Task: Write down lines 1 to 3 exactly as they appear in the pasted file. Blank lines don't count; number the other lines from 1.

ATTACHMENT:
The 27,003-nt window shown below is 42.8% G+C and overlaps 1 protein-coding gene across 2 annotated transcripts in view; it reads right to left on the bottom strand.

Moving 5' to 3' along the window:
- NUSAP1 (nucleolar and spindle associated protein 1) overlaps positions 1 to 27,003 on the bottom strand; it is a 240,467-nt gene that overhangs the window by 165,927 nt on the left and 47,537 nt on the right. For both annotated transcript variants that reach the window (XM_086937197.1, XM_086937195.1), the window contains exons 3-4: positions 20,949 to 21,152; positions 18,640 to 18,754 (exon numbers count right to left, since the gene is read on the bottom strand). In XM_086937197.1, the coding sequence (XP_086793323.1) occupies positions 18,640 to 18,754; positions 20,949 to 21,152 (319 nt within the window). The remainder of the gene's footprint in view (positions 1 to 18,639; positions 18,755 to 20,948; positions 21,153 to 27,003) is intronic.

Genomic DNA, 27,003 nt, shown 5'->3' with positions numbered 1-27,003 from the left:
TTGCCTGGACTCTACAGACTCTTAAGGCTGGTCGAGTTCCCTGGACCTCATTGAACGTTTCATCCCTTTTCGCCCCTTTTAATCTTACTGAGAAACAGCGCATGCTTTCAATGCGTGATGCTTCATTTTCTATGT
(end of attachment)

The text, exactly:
The 27,003-nt window shown below is 42.8% G+C and overlaps 1 protein-coding gene across 2 annotated transcripts in view; it reads right to left on the bottom strand.

Moving 5' to 3' along the window:
- NUSAP1 (nucleolar and spindle associated protein 1) overlaps positions 1 to 27,003 on the bottom strand; it is a 240,467-nt gene that overhangs the window by 165,927 nt on the left and 47,537 nt on the right. For both annotated transcript variants that reach the window (XM_086937197.1, XM_086937195.1), the window contains exons 3-4: positions 20,949 to 21,152; positions 18,640 to 18,754 (exon numbers count right to left, since the gene is read on the bottom strand). In XM_086937197.1, the coding sequence (XP_086793323.1) occupies positions 18,640 to 18,754; positions 20,949 to 21,152 (319 nt within the window). The remainder of the gene's footprint in view (positions 1 to 18,639; positions 18,755 to 20,948; positions 21,153 to 27,003) is intronic.